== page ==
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A house may seem perfect when you move in, but it can begin to feel cramped as your family grows. When that happens, you have two options: you can move to a bigger house or build an addition. One is not always a better choice than the other. You need to weigh the pros and cons of your current house and neighborhood, and the potential financial implications, to decide which is a better option for you.

Is an Addition Possible?
The first thing you need to do is to figure out if building an addition is feasible. If you have a large yard and want to add one or two rooms, it may not be a problem. If your yard is small, however, you may not be able to build an addition and still have enough space for enjoying your yard. You might also hit a snag because of local zoning laws. If you want to add another floor to the house, you need to consider local laws, as well as how that would make your home look.

How Much Do You Love Your House?
Think about how attached you’re to your current home. If you have made a lot of memories there, you may be reluctant to let go of the house. You and your children may also have friends in the neighborhood, and your children may be attached to their classmates and teachers.

What Makes More Financial Sense?
You also need to weigh the financial costs of both moving and building an addition. In many cases, it’s cheaper to build an addition than to buy a new house, but that’s not always true. It depends on the local real estate market and local building costs. You might discover that building an addition will require major structural changes to your house that will make it prohibitively expensive, or you might find a great deal on another house that is too good to pass up.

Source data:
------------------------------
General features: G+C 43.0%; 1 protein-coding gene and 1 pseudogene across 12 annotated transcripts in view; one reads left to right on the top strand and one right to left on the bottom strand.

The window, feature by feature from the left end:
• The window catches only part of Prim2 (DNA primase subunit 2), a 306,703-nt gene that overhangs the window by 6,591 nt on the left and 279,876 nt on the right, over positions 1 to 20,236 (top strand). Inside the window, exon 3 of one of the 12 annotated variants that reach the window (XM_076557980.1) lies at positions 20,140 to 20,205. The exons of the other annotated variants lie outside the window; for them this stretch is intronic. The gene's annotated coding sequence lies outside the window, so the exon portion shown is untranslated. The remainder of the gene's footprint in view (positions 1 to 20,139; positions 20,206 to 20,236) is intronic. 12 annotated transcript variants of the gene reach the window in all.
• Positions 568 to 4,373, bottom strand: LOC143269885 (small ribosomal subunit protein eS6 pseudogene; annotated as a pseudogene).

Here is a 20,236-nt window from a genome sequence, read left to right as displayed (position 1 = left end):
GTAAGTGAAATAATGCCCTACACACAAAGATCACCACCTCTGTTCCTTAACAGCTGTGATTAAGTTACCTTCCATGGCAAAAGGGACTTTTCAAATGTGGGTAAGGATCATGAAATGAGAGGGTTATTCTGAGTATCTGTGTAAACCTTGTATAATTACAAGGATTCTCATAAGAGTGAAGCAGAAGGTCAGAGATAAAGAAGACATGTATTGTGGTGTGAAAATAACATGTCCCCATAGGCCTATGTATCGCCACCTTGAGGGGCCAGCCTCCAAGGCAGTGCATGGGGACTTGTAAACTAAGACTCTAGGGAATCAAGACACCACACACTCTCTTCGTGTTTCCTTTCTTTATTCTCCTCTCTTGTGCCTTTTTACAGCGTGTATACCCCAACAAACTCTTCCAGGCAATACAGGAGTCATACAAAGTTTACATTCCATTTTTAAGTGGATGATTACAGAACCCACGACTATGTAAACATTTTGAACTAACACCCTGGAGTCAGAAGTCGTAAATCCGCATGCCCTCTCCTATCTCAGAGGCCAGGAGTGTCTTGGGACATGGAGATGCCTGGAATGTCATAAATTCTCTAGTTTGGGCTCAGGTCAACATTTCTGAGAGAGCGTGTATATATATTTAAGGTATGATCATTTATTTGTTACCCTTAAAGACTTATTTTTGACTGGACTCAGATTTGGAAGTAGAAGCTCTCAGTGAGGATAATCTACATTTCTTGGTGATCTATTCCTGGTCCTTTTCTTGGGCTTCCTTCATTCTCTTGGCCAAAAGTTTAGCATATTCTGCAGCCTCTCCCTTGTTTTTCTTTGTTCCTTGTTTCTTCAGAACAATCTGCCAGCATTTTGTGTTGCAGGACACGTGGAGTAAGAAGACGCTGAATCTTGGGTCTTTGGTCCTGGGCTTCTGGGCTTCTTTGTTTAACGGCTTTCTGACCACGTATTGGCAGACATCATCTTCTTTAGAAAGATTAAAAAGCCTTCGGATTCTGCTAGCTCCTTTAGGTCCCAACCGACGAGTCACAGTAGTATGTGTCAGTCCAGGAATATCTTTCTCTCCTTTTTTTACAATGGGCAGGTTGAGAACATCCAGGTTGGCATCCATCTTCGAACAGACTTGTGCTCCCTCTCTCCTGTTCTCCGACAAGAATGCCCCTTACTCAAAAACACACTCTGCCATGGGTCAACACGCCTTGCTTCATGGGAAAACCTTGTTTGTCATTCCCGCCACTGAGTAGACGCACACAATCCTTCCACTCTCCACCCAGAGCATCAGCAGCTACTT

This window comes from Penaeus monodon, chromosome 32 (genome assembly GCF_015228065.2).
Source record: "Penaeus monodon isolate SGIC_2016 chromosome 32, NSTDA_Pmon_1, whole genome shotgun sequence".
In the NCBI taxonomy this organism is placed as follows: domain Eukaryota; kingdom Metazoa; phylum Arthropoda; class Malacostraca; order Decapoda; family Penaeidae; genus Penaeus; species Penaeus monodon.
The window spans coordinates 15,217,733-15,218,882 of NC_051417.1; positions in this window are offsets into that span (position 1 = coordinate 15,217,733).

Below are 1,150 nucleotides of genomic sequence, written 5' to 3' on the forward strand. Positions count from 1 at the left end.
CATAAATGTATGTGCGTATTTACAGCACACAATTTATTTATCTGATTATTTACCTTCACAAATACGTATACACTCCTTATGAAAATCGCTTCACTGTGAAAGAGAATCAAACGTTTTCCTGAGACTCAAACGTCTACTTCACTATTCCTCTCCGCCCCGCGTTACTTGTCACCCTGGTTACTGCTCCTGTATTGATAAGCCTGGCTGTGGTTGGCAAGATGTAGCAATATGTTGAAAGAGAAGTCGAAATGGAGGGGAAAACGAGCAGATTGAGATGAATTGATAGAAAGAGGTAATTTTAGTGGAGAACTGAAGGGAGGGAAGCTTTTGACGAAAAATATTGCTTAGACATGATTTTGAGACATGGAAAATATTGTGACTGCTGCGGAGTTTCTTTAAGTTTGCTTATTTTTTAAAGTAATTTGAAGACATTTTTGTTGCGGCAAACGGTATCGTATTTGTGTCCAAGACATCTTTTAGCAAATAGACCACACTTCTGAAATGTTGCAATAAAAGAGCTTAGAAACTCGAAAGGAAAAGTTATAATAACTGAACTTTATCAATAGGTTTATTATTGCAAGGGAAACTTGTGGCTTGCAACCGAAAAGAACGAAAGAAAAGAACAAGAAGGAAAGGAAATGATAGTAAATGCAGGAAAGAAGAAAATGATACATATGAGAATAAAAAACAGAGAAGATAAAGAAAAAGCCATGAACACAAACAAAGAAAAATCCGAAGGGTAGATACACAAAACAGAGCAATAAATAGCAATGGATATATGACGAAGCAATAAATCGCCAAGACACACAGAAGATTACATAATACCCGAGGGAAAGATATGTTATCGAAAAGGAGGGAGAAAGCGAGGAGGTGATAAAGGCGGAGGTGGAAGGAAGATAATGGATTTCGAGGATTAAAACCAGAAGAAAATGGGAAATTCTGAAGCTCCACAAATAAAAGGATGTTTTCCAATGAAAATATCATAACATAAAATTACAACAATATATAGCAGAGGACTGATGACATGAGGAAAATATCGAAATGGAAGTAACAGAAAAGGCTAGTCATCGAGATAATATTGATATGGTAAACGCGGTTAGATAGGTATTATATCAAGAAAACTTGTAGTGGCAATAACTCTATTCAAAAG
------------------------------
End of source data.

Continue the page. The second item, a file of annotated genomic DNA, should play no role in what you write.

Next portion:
An addition may or may not add to the resale value of a house. It depends on the size of the addition, how the rooms are used and how they fit in with the rest of the house. If an addition is well designed, it may raise the sale price of a house. If it takes up so much space that there is only a tiny yard left, it could lower the house’s value.

Weigh Your Options Carefully
Deciding whether to move or build an addition requires careful consideration. It may be better to stay in the house you love and expand it; however, in some cases, it might make more sense to move. Consider the design of your home, how attached your family is to it, how the cost of building an addition compares to the cost of moving and the long-term financial implications to make the best choice.